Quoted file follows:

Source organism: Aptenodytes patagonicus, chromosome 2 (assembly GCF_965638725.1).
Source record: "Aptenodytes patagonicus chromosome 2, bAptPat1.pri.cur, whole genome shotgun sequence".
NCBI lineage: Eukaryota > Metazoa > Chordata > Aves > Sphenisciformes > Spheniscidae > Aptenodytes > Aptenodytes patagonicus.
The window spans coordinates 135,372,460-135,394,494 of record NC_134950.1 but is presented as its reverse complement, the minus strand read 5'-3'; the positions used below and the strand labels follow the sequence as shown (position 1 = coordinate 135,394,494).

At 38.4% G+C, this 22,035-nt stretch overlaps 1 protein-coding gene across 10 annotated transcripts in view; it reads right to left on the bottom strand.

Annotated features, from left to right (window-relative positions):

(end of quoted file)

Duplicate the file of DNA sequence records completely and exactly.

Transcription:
Source organism: Aptenodytes patagonicus, chromosome 2 (assembly GCF_965638725.1).
Source record: "Aptenodytes patagonicus chromosome 2, bAptPat1.pri.cur, whole genome shotgun sequence".
NCBI lineage: Eukaryota > Metazoa > Chordata > Aves > Sphenisciformes > Spheniscidae > Aptenodytes > Aptenodytes patagonicus.
The window spans coordinates 135,372,460-135,394,494 of record NC_134950.1 but is presented as its reverse complement, the minus strand read 5'-3'; the positions used below and the strand labels follow the sequence as shown (position 1 = coordinate 135,394,494).

At 38.4% G+C, this 22,035-nt stretch overlaps 1 protein-coding gene across 10 annotated transcripts in view; it reads right to left on the bottom strand.

Annotated features, from left to right (window-relative positions):